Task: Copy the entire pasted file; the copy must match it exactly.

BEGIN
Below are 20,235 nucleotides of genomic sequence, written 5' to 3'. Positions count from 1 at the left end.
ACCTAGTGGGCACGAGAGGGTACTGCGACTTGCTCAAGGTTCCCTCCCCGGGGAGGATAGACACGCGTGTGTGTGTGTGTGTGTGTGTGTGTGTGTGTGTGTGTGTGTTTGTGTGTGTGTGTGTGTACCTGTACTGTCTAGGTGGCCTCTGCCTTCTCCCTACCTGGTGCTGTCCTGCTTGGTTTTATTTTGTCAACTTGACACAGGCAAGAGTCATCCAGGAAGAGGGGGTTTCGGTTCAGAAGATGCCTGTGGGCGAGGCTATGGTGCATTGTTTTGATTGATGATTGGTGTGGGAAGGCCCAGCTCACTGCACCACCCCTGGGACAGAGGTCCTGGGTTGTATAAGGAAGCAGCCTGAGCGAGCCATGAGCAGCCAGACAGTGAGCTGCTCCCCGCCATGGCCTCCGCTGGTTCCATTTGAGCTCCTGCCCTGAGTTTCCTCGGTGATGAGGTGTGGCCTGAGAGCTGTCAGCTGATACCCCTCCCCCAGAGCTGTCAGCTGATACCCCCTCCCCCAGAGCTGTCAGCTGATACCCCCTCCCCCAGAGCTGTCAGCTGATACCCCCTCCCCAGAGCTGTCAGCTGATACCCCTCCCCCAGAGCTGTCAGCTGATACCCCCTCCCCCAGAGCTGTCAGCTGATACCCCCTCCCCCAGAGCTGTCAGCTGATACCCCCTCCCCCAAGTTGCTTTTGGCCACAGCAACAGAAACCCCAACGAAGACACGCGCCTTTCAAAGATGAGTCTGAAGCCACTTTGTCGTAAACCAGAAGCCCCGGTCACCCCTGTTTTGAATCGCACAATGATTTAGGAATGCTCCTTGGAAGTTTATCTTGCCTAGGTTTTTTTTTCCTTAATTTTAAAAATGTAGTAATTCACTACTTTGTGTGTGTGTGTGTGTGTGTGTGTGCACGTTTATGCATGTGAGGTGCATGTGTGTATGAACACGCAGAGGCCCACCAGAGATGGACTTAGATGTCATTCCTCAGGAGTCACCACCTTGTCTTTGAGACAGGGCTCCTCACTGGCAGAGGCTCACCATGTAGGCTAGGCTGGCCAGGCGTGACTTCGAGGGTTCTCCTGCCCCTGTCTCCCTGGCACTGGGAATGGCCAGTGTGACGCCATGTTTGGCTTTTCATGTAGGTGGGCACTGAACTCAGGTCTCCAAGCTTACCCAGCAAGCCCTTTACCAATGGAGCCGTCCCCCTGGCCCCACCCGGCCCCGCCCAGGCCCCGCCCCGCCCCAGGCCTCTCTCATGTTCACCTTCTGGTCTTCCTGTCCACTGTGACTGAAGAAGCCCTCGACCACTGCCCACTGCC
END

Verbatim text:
Below are 20,235 nucleotides of genomic sequence, written 5' to 3'. Positions count from 1 at the left end.
ACCTAGTGGGCACGAGAGGGTACTGCGACTTGCTCAAGGTTCCCTCCCCGGGGAGGATAGACACGCGTGTGTGTGTGTGTGTGTGTGTGTGTGTGTGTGTGTGTGTGTTTGTGTGTGTGTGTGTGTACCTGTACTGTCTAGGTGGCCTCTGCCTTCTCCCTACCTGGTGCTGTCCTGCTTGGTTTTATTTTGTCAACTTGACACAGGCAAGAGTCATCCAGGAAGAGGGGGTTTCGGTTCAGAAGATGCCTGTGGGCGAGGCTATGGTGCATTGTTTTGATTGATGATTGGTGTGGGAAGGCCCAGCTCACTGCACCACCCCTGGGACAGAGGTCCTGGGTTGTATAAGGAAGCAGCCTGAGCGAGCCATGAGCAGCCAGACAGTGAGCTGCTCCCCGCCATGGCCTCCGCTGGTTCCATTTGAGCTCCTGCCCTGAGTTTCCTCGGTGATGAGGTGTGGCCTGAGAGCTGTCAGCTGATACCCCTCCCCCAGAGCTGTCAGCTGATACCCCCTCCCCCAGAGCTGTCAGCTGATACCCCCTCCCCCAGAGCTGTCAGCTGATACCCCCTCCCCAGAGCTGTCAGCTGATACCCCTCCCCCAGAGCTGTCAGCTGATACCCCCTCCCCCAGAGCTGTCAGCTGATACCCCCTCCCCCAGAGCTGTCAGCTGATACCCCCTCCCCCAAGTTGCTTTTGGCCACAGCAACAGAAACCCCAACGAAGACACGCGCCTTTCAAAGATGAGTCTGAAGCCACTTTGTCGTAAACCAGAAGCCCCGGTCACCCCTGTTTTGAATCGCACAATGATTTAGGAATGCTCCTTGGAAGTTTATCTTGCCTAGGTTTTTTTTTCCTTAATTTTAAAAATGTAGTAATTCACTACTTTGTGTGTGTGTGTGTGTGTGTGTGTGCACGTTTATGCATGTGAGGTGCATGTGTGTATGAACACGCAGAGGCCCACCAGAGATGGACTTAGATGTCATTCCTCAGGAGTCACCACCTTGTCTTTGAGACAGGGCTCCTCACTGGCAGAGGCTCACCATGTAGGCTAGGCTGGCCAGGCGTGACTTCGAGGGTTCTCCTGCCCCTGTCTCCCTGGCACTGGGAATGGCCAGTGTGACGCCATGTTTGGCTTTTCATGTAGGTGGGCACTGAACTCAGGTCTCCAAGCTTACCCAGCAAGCCCTTTACCAATGGAGCCGTCCCCCTGGCCCCACCCGGCCCCGCCCAGGCCCCGCCCCGCCCCAGGCCTCTCTCATGTTCACCTTCTGGTCTTCCTGTCCACTGTGACTGAAGAAGCCCTCGACCACTGCCCACTGCC